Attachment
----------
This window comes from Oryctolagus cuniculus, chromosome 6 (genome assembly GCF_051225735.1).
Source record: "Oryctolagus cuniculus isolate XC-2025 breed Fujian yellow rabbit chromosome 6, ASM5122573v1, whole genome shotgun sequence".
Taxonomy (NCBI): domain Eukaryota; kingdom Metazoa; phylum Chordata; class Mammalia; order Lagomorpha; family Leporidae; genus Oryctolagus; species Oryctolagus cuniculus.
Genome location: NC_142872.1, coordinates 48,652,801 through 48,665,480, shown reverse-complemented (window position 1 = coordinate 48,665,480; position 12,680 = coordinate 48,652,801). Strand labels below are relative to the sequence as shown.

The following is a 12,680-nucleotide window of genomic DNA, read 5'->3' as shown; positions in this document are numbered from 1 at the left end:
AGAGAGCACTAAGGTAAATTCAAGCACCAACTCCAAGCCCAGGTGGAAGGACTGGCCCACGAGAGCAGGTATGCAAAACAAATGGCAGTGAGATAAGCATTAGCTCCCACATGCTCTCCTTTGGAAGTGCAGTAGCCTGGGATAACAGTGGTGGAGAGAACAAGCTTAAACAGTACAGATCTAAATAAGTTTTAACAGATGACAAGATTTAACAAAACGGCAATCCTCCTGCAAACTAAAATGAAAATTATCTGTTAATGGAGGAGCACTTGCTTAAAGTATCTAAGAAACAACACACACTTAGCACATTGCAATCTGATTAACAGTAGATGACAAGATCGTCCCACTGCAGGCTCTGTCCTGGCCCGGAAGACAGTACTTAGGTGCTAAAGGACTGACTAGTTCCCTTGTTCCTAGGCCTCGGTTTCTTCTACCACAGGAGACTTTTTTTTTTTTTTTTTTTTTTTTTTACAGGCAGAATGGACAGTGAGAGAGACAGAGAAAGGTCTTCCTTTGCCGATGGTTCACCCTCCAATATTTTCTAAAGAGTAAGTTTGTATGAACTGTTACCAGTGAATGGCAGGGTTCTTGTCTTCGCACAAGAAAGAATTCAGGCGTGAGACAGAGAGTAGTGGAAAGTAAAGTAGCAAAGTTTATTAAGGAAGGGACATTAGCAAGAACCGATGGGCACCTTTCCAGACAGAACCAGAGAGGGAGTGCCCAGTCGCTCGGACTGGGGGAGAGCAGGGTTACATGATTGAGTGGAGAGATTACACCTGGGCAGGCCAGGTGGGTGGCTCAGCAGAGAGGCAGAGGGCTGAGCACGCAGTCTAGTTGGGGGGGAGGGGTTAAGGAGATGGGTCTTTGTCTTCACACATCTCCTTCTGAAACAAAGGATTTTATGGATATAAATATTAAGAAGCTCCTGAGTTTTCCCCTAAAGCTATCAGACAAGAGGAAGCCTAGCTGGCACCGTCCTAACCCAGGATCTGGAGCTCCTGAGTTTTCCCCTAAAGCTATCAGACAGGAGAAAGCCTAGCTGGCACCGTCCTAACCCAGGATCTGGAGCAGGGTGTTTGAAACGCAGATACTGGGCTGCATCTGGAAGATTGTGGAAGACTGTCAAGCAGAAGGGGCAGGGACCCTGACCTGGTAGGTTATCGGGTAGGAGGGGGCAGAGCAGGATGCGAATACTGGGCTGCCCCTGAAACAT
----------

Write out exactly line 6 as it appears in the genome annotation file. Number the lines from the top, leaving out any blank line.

AGAGAGCACTAAGGTAAATTCAAGCACCAACTCCAAGCCCAGGTGGAAGGACTGGCCCACGAGAGCAGGTATGCAAAACAAATGGCAGTGAGATAAGCATTAGCTCCCACATGCTCTCCTTTGGAAGTGCAGTAGCCTGGGATAACAGTGGTGGAGAGAACAAGCTTAAACAGTACAGATCTAAATAAGTTTTAACAGATGACAAGATTTAACAAAACGGCAATCCTCCTGCAAACTAAAATGAAAATTATCTGTTAATGGAGGAGCACTTGCTTAAAGTATCTAAGAAACAACACACACTTAGCACATTGCAATCTGATTAACAGTAGATGACAAGATCGTCCCACTGCAGGCTCTGTCCTGGCCCGGAAGACAGTACTTAGGTGCTAAAGGACTGACTAGTTCCCTTGTTCCTAGGCCTCGGTTTCTTCTACCACAGGAGACTTTTTTTTTTTTTTTTTTTTTTTTTTACAGGCAGAATGGACAGTGAGAGAGACAGAGAAAGGTCTTCCTTTGCCGATGGTTCACCCTCCAATATTTTCTAAAGAGTAAGTTTGTATGAACTGTTACCAGTGAATGGCAGGGTTCTTGTCTTCGCACAAGAAAGAATTCAGGCGTGAGACAGAGAGTAGTGGAAAGTAAAGTAGCAAAGTTTATTAAGGAAGGGACATTAGCAAGAACCGATGGGCACCTTTCCAGACAGAACCAGAGAGGGAGTGCCCAGTCGCTCGGACTGGGGGAGAGCAGGGTTACATGATTGAGTGGAGAGATTACACCTGGGCAGGCCAGGTGGGTGGCTCAGCAGAGAGGCAGAGGGCTGAGCACGCAGTCTAGTTGGGGGGGAGGGGTTAAGGAGATGGGTCTTTGTCTTCACACATCTCCTTCTGAAACAAAGGATTTTATGGATATAAATATTAAGAAGCTCCTGAGTTTTCCCCTAAAGCTATCAGACAAGAGGAAGCCTAGCTGGCACCGTCCTAACCCAGGATCTGGAGCTCCTGAGTTTTCCCCTAAAGCTATCAGACAGGAGAAAGCCTAGCTGGCACCGTCCTAACCCAGGATCTGGAGCAGGGTGTTTGAAACGCAGATACTGGGCTGCATCTGGAAGATTGTGGAAGACTGTCAAGCAGAAGGGGCAGGGACCCTGACCTGGTAGGTTATCGGGTAGGAGGGGGCAGAGCAGGATGCGAATACTGGGCTGCCCCTGAAACAT